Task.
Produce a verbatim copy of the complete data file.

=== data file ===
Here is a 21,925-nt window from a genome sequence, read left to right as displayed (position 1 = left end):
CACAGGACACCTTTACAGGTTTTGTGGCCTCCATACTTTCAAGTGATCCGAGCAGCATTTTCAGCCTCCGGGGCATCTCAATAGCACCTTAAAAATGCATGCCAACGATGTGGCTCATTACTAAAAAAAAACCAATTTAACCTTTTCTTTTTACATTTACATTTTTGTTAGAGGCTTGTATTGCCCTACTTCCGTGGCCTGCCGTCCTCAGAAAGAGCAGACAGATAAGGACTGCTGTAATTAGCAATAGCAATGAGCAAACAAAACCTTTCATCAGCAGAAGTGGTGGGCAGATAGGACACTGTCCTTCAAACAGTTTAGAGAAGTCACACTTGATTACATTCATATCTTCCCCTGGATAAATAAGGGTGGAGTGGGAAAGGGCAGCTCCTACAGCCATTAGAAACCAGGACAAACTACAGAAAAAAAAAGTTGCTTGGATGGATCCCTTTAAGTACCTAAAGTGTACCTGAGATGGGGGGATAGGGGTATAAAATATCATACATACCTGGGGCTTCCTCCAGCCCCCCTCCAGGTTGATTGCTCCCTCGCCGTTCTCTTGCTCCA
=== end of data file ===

Here is a 21,925-nt window from a genome sequence, read left to right as displayed (position 1 = left end):
CACAGGACACCTTTACAGGTTTTGTGGCCTCCATACTTTCAAGTGATCCGAGCAGCATTTTCAGCCTCCGGGGCATCTCAATAGCACCTTAAAAATGCATGCCAACGATGTGGCTCATTACTAAAAAAAAACCAATTTAACCTTTTCTTTTTACATTTACATTTTTGTTAGAGGCTTGTATTGCCCTACTTCCGTGGCCTGCCGTCCTCAGAAAGAGCAGACAGATAAGGACTGCTGTAATTAGCAATAGCAATGAGCAAACAAAACCTTTCATCAGCAGAAGTGGTGGGCAGATAGGACACTGTCCTTCAAACAGTTTAGAGAAGTCACACTTGATTACATTCATATCTTCCCCTGGATAAATAAGGGTGGAGTGGGAAAGGGCAGCTCCTACAGCCATTAGAAACCAGGACAAACTACAGAAAAAAAAAGTTGCTTGGATGGATCCCTTTAAGTACCTAAAGTGTACCTGAGATGGGGGGATAGGGGTATAAAATATCATACATACCTGGGGCTTCCTCCAGCCCCCCTCCAGGTTGATTGCTCCCTCGCCGTTCTCTTGCTCCA